Sylvia Williams, 60, is said to be part of a “engineered” fallback process after Lyons Holiday Park decided they wanted to boost their social media following
Image: Getty Images / iStockphoto)
Sylvia Williams has been fired by bosses at Lyons . holiday park after they “lagged behind the competition” in terms of online followers.
The employment hearing said managers wanted more “likes” and “shares” online and blamed her for the “underperformance” of their social sites.
But Ms Williams was not offered a training course, the court heard, and was “skipped” in favor of younger employees in their 20s.
She was then said to have been dragged into an “engineered” redundant process and subsequently fired.
Ms. Williams tried to sue Lyons Holiday Parks for age discrimination but a court dismissed the claim. She successfully sued for unfair dismissal.
Daily Post Wales)
A board report said: “Directors want to enhance and expand their marketing to fully exploit the opportunities presented by digital marketing and social media.
“[They] realized that they were lagging behind their competitors in such activities, including in the number of ‘likes’ and ‘shares’ of their posts. “
Ms. Williams had worked for Lyons Holiday Parks for nearly a decade when she was fired in March 2020, when she was 60 years old.
The hearing said Ms Williams still applied “historic” marketing techniques including the use of advertising trucks or trailers.
Bosses also told her that “it’s good to give young people a chance” when they hire younger employees.
Lucy Raven, 23, was appointed a marketing assistant in 2017 to improve her social media and online duties.
In December 2019, Ms Raven was invited to a training course but Ms Williams was not.
“Ms. Williams is not considered a long-term prospect in the revamped department due to the department’s past performance and excessive malice,” the court report said.
It added: “[Lyons Holiday Parks’] senior management … feels from observations that Ms. Williams is working in her comfort zone and is part of an underperformance problem in her department.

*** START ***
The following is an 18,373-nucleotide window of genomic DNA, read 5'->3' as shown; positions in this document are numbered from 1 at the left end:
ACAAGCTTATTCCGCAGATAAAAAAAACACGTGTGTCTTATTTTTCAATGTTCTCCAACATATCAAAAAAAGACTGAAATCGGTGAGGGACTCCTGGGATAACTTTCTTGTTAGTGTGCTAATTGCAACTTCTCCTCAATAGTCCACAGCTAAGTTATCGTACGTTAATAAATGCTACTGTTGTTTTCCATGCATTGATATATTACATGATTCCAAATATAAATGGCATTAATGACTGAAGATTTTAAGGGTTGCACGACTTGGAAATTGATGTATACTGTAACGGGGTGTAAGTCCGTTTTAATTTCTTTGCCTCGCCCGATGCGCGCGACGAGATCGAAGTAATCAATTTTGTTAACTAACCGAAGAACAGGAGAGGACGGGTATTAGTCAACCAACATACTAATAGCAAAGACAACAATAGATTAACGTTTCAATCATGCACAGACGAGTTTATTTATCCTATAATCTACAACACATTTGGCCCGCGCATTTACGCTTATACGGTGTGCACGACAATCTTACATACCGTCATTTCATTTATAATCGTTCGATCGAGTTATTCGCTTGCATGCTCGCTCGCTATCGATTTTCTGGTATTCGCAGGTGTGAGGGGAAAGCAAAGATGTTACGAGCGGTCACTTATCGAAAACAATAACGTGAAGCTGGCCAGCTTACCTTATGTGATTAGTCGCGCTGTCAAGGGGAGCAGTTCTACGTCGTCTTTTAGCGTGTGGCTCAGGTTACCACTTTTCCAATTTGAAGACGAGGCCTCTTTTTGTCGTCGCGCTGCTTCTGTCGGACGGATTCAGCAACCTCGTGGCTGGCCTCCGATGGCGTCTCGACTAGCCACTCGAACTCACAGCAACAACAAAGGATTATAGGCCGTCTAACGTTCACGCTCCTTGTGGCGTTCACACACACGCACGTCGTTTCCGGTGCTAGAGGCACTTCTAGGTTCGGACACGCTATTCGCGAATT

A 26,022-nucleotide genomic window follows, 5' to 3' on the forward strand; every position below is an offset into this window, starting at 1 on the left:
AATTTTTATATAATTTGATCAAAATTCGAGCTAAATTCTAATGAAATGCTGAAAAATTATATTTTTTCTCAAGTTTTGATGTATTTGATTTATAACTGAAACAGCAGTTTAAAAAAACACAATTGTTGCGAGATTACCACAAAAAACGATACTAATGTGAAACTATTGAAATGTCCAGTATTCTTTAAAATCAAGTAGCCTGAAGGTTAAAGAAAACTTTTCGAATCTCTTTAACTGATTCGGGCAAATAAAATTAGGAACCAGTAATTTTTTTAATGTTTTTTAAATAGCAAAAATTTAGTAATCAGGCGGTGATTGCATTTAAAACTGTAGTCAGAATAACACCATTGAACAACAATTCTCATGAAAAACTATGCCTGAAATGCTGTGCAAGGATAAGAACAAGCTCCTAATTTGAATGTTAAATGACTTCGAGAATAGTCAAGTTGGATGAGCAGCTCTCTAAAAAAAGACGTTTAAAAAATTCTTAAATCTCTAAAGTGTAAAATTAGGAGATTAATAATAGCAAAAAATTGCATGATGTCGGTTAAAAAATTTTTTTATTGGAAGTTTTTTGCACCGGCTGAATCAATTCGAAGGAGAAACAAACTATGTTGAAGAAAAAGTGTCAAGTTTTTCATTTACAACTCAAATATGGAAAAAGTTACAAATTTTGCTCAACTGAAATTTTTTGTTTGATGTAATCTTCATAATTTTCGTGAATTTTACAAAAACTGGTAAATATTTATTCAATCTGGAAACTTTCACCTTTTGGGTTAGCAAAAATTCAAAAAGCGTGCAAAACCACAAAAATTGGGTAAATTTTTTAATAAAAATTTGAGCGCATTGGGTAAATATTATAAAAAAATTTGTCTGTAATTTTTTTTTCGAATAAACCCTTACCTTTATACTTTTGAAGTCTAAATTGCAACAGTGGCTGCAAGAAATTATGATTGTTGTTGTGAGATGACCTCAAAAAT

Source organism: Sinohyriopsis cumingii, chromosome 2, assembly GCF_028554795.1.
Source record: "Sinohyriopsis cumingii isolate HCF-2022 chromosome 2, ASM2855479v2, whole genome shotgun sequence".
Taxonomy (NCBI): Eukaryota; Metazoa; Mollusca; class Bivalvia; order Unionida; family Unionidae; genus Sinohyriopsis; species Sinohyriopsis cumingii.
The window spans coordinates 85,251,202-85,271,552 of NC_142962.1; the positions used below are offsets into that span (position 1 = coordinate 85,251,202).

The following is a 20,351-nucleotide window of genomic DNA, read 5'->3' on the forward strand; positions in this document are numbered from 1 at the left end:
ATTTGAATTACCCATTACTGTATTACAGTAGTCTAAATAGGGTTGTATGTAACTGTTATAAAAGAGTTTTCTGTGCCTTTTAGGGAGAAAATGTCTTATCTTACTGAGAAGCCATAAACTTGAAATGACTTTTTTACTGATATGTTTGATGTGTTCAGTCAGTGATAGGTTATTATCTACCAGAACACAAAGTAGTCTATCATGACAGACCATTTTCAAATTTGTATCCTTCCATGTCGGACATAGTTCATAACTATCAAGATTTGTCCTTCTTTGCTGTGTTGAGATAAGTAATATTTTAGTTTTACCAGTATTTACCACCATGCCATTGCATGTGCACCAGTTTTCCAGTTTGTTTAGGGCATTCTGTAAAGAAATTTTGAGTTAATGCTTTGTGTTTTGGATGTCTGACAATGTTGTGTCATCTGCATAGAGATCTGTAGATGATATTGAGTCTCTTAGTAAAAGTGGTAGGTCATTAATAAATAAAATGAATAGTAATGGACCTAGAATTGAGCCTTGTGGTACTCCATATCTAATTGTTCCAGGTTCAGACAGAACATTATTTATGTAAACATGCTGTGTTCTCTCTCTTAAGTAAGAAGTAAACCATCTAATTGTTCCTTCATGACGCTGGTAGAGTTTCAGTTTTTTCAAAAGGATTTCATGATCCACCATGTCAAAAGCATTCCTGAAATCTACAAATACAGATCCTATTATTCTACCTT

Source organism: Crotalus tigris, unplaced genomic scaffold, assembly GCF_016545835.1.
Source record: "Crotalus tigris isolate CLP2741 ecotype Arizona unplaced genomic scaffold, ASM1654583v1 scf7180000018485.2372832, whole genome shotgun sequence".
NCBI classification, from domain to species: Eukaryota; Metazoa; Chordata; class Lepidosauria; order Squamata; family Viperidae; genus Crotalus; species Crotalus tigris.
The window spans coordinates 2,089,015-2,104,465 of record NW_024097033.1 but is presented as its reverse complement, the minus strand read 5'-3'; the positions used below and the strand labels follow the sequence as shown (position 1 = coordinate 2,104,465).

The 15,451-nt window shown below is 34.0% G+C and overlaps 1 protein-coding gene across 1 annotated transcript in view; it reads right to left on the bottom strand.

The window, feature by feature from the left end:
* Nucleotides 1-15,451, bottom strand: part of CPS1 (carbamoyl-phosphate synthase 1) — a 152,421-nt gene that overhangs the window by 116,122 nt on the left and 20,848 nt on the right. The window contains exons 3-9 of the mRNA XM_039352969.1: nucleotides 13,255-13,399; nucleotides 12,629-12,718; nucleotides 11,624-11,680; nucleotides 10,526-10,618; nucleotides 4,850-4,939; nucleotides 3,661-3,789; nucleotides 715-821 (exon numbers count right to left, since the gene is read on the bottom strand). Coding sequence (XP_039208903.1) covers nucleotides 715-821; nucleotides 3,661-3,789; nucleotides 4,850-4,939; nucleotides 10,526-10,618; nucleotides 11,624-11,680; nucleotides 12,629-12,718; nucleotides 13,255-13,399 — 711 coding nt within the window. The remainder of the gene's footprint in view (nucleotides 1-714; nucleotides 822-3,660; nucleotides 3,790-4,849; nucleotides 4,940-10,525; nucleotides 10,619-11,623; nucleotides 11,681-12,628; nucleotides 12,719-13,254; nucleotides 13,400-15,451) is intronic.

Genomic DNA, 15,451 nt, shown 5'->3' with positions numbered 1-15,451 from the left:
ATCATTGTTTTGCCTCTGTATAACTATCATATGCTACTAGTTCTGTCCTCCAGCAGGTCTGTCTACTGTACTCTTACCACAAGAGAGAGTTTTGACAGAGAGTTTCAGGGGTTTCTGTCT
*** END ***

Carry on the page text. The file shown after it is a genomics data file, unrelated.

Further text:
“The directors weren’t sure what she did to keep her working all day.
Ms Williams was told she was at risk of redundancy – but the court said Lyons Holiday Parks had decided she would be fired.
Around the same time, she applied for a new social media role that the company advertised. She was invited for a second interview by her manager Craig Moss even though he knew her fate, the court heard.
Mia Wilson, 21, got the social media job and Ms Williams was fired.
Employment judge Vin Ryan said: “Lyons Holiday Park created the look she went head-to-head during a competitive interview process with Ms Wilson.
“[They] has in fact pointed to Ms Williams for dismissal and has sought Ms. Wilson’s application for the Social Media role. “
Judge Ryan ruled that Ms Williams had been unfairly dismissed but not discriminated against due to her age.
The judge said: “However, we found that if Ms Williams is believed to be being productive in her department and is making the most, or even better, use of social media and exploiting its potential. its ability, she might not have been fired.
“We found that Lyons Holiday Parks was interested in competence and performance, not employee age profiles.
“The company wanted an effective department that collects, collates, analyzes and mines customer data. Ms. Williams does not show an aptitude for this, although the company does not specifically train her for it.
“She was mainly engaged in other activities that most companies felt were not worth pursuing.
“No matter what age she was at the time, the company didn’t see her as an effective, high-performing marketer capable of delivering what they wanted.
“That was the cause of the lack of goodwill on the part of the company. That’s why it sought to fire her and created a situation called redundancy.
“There was nothing she could do to save her job… That’s a foregone conclusion.”
Lyons Holiday Parks and Ms Williams reached an out-of-court financial settlement.
https://www.mirror.co.uk/money/woman-60-wins-tribunal-case-26298169 Woman, 60, wins lawsuit after boss 'fired her for being bad on social media'